Humpback Whale – Bubble net feeding
Sep 30 2022
Well this was a day we didn’t expect – but that’s what can happen in the Hebrides, all of a sudden something unexpected and amazing turns up. Life on the edge of the Atlantic!
We were of course on the hunt for basking sharks, along with other wildlife, and came across multiple groups of common dolphins. It was a warm, sunny and flat calm day. Perfect conditions offshore, we seized the opportunity to head down toward the infamously rough waters of Skerryvore Lighthouse. After following numerous pods of dolphins we came across a large feeding frenzy where a number of minke whales were lunge feeding. An amazing spectacle in itself. The minkes thrust through the water engulfing large quantities of fish, an exciting sight for those on board. Skipper Shane had been scanning constantly from the cabin roof, and had seen something far off in the horizon. It looked like a fluke, the tail of a whale, however with the species of whales that dive and fluke up being rare in these parts, and the distance large then we kept watching what was in front of us whilst keeping an eye on the horizon.
However a few of our passengers had started seeing the same thing along with guide Rachel. We started heading in that direction and sure enough it was indeed what we thought it was all along – a Humpback whale! Cue spontaneous whooping and cheering onboard as we drew closer and saw that distinct white, barnacle encrusted tail rise up and glide underwater. As we waited in the mirror calm conditions, the next thing we saw was lots of bubbles appearing at the surface. From all our past tours to Norway, this could only mean one thing – bubble net feeding! All of a sudden the mouth broke the surface agape to envelop the fish – unbelievable! Shane sent up the drone and captured some stunning footage of various behaviours including a brilliant sequence of the bubble net feeding and the whale coming to say hi to the boat.
We spent the next few hours watching the spectacle, the whale took rests on the surface before carrying out multiple feeding dives. There was lots of minke whales, dolphins and even a basking shark in the background – but the humpback whale definitely stole the show! We headed back late afternoon after an amazing day at sea, however – the story doesn’t end there. We work with various researchers and organisations, knowing that humpbacks are quite rare in our waters Shane took some fluke and dorsal ID shots. We had a wonderful show with two humpback whales in 2020, one of whom had then appeared on the east coast and was nicknamed Barney from photographic ID work! See here for the blog on that here.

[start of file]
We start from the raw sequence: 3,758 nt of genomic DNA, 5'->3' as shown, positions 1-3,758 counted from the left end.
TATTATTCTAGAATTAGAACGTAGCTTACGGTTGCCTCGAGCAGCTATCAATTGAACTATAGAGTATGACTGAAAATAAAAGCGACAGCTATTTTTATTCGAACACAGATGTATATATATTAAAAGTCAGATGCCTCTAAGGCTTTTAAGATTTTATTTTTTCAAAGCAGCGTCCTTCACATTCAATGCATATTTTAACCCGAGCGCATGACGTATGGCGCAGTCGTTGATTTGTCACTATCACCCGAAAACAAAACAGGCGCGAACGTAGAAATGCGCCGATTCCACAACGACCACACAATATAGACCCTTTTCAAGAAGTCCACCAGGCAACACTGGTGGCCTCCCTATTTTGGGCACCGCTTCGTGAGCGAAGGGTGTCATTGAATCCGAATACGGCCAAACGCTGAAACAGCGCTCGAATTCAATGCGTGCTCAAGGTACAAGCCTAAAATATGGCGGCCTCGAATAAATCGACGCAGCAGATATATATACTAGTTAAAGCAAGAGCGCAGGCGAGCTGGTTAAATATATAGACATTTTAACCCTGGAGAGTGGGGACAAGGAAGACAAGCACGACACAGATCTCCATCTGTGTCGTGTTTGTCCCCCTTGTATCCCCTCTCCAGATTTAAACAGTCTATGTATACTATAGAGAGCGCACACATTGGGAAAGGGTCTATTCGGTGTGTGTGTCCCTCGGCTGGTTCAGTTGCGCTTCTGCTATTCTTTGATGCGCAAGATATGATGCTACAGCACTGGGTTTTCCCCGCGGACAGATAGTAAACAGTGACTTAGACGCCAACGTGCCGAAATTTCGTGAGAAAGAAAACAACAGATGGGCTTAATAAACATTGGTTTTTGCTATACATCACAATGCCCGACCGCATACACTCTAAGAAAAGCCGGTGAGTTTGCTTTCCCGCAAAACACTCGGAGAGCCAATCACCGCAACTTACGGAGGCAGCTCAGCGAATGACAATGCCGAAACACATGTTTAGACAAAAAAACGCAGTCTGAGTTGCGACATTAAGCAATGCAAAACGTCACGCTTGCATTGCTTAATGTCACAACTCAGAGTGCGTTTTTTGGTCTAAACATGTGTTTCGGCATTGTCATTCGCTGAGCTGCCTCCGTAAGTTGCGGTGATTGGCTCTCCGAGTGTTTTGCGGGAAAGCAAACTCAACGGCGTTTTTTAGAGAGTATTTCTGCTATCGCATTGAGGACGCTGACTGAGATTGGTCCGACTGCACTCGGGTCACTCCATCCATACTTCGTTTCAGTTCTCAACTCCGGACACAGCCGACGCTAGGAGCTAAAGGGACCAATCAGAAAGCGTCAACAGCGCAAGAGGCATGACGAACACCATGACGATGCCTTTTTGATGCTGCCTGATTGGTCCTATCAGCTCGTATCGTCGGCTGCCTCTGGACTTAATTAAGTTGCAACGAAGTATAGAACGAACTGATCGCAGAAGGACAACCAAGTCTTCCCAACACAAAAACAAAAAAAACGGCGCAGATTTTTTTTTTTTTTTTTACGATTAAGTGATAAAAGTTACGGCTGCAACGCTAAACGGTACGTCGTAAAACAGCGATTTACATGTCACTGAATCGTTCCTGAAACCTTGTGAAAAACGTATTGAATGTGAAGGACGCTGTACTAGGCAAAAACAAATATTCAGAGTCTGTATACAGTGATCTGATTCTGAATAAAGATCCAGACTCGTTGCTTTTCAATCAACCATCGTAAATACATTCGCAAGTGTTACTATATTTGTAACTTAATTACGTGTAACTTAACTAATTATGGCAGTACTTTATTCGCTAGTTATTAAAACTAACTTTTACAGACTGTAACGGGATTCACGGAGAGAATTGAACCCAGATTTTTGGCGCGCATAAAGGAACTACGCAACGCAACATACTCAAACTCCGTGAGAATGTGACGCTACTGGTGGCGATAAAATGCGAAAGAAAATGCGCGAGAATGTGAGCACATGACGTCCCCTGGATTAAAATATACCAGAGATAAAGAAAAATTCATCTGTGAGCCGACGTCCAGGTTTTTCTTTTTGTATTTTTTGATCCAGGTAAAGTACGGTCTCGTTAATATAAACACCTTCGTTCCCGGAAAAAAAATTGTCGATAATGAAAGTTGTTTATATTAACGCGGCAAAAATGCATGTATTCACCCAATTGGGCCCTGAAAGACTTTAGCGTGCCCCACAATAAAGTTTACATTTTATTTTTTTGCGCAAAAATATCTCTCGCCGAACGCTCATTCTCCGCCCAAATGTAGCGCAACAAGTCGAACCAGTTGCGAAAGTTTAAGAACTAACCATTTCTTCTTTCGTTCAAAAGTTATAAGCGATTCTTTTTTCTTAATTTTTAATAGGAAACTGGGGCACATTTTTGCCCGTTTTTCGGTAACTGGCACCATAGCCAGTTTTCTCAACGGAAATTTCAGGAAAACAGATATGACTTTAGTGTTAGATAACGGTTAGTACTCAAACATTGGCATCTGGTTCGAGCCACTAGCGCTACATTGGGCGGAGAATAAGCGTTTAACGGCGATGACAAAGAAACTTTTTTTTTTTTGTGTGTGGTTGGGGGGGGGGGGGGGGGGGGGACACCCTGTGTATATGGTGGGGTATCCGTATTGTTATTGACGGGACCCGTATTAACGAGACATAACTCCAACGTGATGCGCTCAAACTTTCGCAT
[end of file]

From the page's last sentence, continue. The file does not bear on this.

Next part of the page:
Sending the fluke shots to Lyndsay McNeill who runs the Scottish Humpback ID catalogue, it was obvious this whale has some pretty distinct dots on the fluke. Quick as a flash, she noted it wasn’t in the Scottish records and consulted the other catalogues. Running through the Irish records it was found to be whale HBIRL047 who was first recorded in 2015 and last seen 21st Oct 2021! It has been captured by photo ID 28 times since first recorded, but as it was the first official record for Scotland, it was noted as number 095. After consulting with the Irish Whale and Dolphin Group it was double checked and confirmed. As a side note, it was interesting they had found the humpbacks normally seen around the Irish coast had seemed to relocate to NW Scotland this summer.
A great end to an amazing animal encounter in the Hebrides!